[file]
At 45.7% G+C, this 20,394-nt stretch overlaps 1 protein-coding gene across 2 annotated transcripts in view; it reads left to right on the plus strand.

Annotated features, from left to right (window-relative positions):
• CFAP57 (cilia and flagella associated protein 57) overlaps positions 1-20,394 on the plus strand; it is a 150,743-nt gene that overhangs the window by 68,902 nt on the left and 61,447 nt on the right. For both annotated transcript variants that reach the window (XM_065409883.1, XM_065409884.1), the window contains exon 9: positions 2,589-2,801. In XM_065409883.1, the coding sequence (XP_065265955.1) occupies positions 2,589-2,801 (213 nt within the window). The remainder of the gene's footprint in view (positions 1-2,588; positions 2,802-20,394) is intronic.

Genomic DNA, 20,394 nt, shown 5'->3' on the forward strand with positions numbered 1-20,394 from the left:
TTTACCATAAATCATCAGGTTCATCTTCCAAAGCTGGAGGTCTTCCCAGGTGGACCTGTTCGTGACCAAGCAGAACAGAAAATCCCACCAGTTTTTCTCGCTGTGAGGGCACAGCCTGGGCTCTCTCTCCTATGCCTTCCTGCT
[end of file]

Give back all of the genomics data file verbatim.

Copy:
At 45.7% G+C, this 20,394-nt stretch overlaps 1 protein-coding gene across 2 annotated transcripts in view; it reads left to right on the plus strand.

Annotated features, from left to right (window-relative positions):
• CFAP57 (cilia and flagella associated protein 57) overlaps positions 1-20,394 on the plus strand; it is a 150,743-nt gene that overhangs the window by 68,902 nt on the left and 61,447 nt on the right. For both annotated transcript variants that reach the window (XM_065409883.1, XM_065409884.1), the window contains exon 9: positions 2,589-2,801. In XM_065409883.1, the coding sequence (XP_065265955.1) occupies positions 2,589-2,801 (213 nt within the window). The remainder of the gene's footprint in view (positions 1-2,588; positions 2,802-20,394) is intronic.

Genomic DNA, 20,394 nt, shown 5'->3' on the forward strand with positions numbered 1-20,394 from the left:
TTTACCATAAATCATCAGGTTCATCTTCCAAAGCTGGAGGTCTTCCCAGGTGGACCTGTTCGTGACCAAGCAGAACAGAAAATCCCACCAGTTTTTCTCGCTGTGAGGGCACAGCCTGGGCTCTCTCTCCTATGCCTTCCTGCT